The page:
b)     Provide an extra allocation of funds  to schools addressing children with special needs and schools in the rural areas;

c)     Ensure accountability of funds provided to schools, and transparency in the disbursement of the funds.

The Impact of HIV and AIDS on the Education System

16. The impact of HIV and AIDS on the education system concerns both teachers and learners. The challenges experienced by both those that are infected by the virus and those that are not, are numerous, and have impacted on the quality of education. Having learners who are HIV positive, learners who are being raised by their grandparents or an elder sibling, usually just a few years older than the rest of the younger siblings, who carry the grief and justifiable anger due to loss of their parents, call for new, creative, and robust initiatives of responding to such specific needs. Moreover, we report that in several cases, these difficult situations experienced by HIV/AIDS affected-children degenerate into early drug and alcohol addiction.[4]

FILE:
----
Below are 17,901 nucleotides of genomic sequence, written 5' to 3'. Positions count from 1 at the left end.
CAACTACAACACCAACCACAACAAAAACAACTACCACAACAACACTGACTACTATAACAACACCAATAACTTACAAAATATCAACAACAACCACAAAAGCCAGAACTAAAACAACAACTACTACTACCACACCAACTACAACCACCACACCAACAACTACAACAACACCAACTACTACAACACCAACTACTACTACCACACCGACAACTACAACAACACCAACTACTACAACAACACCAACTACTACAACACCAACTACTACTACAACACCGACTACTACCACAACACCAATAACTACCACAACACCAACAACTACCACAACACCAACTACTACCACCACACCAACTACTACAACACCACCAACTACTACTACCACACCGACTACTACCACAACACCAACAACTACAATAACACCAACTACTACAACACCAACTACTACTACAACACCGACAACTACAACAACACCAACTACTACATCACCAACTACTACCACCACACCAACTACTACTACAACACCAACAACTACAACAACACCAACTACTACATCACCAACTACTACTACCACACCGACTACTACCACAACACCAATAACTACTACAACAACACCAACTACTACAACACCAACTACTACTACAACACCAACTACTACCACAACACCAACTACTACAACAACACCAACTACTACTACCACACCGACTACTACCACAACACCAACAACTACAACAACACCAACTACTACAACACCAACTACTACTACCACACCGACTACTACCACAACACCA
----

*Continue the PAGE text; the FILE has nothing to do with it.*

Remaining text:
17. While welcoming the inclusion of HIV and AIDS prevention in school curriculum, we note with concern that the Guidance and Counseling departments have in most cases been reduced to solely providing  test results, rather than providing adequate assistance to the students. Therefore, we highlight that additional measures  need to be taken to equip the guidance and counseling teachers with skills which will enable them to respond to the emotional and psychological stress due to HIV and AIDS.

18. This Coalition of NGOs Recommends the Government of Zambia to: